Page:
Review- The Curious Incident of The Dog In The Nighttime- Hong Kong Arts Festival


By Nicole Garbellini


Being a parent can be hard. Being the parent of a special needs child can be harder. 
As the show begins, the audience is immediately transported to the squared set that reflects the claustrophobic mind of a teenage boy with Aspergers. The lights and sounds elevate that sense of claustrophobia while breaking down the complicated thoughts that invade Chris' mind.



The story focuses on the complicated parent-special needs child relationship. Chris lives with his father, who is not always the most patient man, despite the unconditional love he feels towards his son. He soon learns that his mother has passed away from a heart attack as he obsesses over the death of his dog, Wellington, who has died mysteriously.  Chris is questioned by the police as they believe he might be behind the demise of the dog. At the same time, finding the dog's killer becomes Chris' mission in life.



As the story evolves, Chris' relationship with his father becomes more and more tumultuous, and yet the audience feels sympathy for the parent, as one can only imagine how difficult the life of a single parent can be, especially when their child is affected with autism. The anger and resentment felt are justified when the audience realises that Chris' mother is not dead, but alive and kicking with another man in London after the couple had an affair.



Chris decides to leave his father's home to search for his mum, facing the world (and the London tube) all by himself. The ensemble played a fantastic role all throughout the play as they portrayed, through impeccable physicality, everything from the inside of a spaceship, swimming pool, to the London subway. The ensemble, together with the lights and sounds, were a great addition to Chris' fits of anger, elevated by all the surroundings. As one watches this problematic child, one cannot help but think what happens in the mind of someone who doesn't have the tools to express himself conventionally. I personally don't know how it is, but it couldn't have been explained better.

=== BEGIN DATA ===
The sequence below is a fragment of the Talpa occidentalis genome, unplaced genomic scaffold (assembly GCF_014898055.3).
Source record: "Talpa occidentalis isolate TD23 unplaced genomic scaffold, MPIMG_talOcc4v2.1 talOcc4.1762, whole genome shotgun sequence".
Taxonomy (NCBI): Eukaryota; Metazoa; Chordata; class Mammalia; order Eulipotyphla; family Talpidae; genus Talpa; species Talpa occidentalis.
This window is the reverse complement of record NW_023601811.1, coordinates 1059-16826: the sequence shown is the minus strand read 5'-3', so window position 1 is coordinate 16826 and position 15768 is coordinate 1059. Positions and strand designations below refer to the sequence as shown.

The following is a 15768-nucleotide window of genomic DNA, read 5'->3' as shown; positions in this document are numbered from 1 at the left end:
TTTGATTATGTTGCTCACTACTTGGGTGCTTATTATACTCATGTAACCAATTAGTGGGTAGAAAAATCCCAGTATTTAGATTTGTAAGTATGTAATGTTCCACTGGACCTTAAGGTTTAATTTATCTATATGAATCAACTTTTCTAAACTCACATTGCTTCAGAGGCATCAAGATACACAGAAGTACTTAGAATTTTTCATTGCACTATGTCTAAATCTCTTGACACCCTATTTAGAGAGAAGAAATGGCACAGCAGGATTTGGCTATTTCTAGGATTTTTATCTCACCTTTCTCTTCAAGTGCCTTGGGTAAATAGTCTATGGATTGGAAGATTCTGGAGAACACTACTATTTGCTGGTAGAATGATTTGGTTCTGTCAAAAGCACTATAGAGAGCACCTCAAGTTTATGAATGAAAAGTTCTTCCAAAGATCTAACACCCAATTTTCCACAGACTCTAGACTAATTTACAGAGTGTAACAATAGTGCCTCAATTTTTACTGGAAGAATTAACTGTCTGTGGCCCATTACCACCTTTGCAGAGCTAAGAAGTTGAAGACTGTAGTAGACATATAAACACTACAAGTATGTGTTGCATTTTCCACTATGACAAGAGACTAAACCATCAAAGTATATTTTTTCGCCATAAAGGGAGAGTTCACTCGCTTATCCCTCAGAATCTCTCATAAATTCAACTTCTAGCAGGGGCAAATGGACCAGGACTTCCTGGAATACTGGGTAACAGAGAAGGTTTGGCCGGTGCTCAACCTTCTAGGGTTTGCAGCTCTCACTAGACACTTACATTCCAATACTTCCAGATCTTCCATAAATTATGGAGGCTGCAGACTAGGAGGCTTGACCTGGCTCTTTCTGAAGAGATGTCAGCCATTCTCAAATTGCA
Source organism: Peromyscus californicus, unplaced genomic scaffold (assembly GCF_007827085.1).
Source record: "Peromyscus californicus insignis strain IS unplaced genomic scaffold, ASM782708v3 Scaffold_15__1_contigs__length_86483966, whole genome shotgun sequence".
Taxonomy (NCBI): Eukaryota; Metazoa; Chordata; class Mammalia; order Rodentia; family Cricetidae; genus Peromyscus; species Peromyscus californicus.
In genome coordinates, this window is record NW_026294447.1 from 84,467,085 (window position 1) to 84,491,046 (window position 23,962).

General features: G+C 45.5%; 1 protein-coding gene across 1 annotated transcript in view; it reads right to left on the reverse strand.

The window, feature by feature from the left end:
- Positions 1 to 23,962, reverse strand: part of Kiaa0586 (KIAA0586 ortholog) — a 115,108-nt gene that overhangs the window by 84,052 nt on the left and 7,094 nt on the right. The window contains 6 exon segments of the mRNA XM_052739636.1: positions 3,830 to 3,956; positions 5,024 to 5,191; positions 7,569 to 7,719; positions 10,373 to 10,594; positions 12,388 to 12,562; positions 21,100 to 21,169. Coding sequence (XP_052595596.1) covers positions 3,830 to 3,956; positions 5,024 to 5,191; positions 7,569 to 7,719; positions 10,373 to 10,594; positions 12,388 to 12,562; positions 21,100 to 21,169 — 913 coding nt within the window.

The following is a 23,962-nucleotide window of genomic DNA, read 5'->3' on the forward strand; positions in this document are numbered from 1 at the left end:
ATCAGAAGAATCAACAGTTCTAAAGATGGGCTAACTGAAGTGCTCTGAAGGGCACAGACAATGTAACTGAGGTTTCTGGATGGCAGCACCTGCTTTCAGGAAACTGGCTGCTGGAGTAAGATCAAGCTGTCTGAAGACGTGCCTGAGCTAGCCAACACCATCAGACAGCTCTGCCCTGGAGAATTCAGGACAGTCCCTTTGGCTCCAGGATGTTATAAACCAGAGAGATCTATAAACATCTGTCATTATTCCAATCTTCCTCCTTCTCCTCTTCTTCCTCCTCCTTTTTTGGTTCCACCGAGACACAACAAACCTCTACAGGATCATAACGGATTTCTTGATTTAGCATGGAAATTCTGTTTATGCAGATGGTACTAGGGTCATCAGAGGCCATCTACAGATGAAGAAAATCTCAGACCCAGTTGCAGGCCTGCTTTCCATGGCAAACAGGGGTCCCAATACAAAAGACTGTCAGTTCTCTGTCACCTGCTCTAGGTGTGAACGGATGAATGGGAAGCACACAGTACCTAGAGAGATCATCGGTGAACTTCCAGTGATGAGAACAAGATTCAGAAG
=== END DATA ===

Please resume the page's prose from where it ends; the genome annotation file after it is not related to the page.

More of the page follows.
When Chris finally finds his mother, we finally get to know a bit more about this woman and her decision. Once again, the audience feels sympathy rather than judgement or even anger, as one can see that, despite the distance, her love for her difficult child hasn't vanished. The plot highlights the imperfections of these two parents who try their best to give as much as they can to their son, in one way or another.As I sat through the second half, I was not sure what to expect next, as the plot had already revealed a lot.



Chris agrees to go back to his father's home as he is willing to take his math A-Level, despite the general discouragement that it might be too soon and perhaps more time will have to pass. Despite his disability, Chris proves that he can do it; in fact, one can do anything if one tries. With this, the play ends, and the audience leaves the theatre, but one thing sticks in the mind: can we do anything if we really try? 


This production has now closed


Rate This Show: 1 2 3 4 5 Audience Rating: 5.0


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